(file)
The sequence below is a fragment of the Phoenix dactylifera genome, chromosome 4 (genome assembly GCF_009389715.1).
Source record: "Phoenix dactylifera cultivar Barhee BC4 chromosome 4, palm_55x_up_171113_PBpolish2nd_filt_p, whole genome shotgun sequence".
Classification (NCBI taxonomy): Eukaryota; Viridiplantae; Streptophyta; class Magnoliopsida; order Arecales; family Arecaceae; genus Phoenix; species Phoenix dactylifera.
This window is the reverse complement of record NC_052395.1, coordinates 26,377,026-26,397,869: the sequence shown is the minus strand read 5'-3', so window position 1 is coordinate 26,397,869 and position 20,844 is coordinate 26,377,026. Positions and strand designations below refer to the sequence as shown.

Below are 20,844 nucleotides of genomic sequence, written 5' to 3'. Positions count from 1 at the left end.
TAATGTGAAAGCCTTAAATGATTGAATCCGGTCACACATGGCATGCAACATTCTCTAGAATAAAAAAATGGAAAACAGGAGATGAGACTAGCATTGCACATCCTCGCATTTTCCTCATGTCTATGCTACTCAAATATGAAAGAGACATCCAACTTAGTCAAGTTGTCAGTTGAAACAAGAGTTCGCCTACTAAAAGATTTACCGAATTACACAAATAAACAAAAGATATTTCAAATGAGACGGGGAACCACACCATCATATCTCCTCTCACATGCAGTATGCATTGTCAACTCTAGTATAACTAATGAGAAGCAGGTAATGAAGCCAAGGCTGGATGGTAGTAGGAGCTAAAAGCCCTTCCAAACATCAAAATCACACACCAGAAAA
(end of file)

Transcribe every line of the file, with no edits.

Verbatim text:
The sequence below is a fragment of the Phoenix dactylifera genome, chromosome 4 (genome assembly GCF_009389715.1).
Source record: "Phoenix dactylifera cultivar Barhee BC4 chromosome 4, palm_55x_up_171113_PBpolish2nd_filt_p, whole genome shotgun sequence".
Classification (NCBI taxonomy): Eukaryota; Viridiplantae; Streptophyta; class Magnoliopsida; order Arecales; family Arecaceae; genus Phoenix; species Phoenix dactylifera.
This window is the reverse complement of record NC_052395.1, coordinates 26,377,026-26,397,869: the sequence shown is the minus strand read 5'-3', so window position 1 is coordinate 26,397,869 and position 20,844 is coordinate 26,377,026. Positions and strand designations below refer to the sequence as shown.

Below are 20,844 nucleotides of genomic sequence, written 5' to 3'. Positions count from 1 at the left end.
TAATGTGAAAGCCTTAAATGATTGAATCCGGTCACACATGGCATGCAACATTCTCTAGAATAAAAAAATGGAAAACAGGAGATGAGACTAGCATTGCACATCCTCGCATTTTCCTCATGTCTATGCTACTCAAATATGAAAGAGACATCCAACTTAGTCAAGTTGTCAGTTGAAACAAGAGTTCGCCTACTAAAAGATTTACCGAATTACACAAATAAACAAAAGATATTTCAAATGAGACGGGGAACCACACCATCATATCTCCTCTCACATGCAGTATGCATTGTCAACTCTAGTATAACTAATGAGAAGCAGGTAATGAAGCCAAGGCTGGATGGTAGTAGGAGCTAAAAGCCCTTCCAAACATCAAAATCACACACCAGAAAA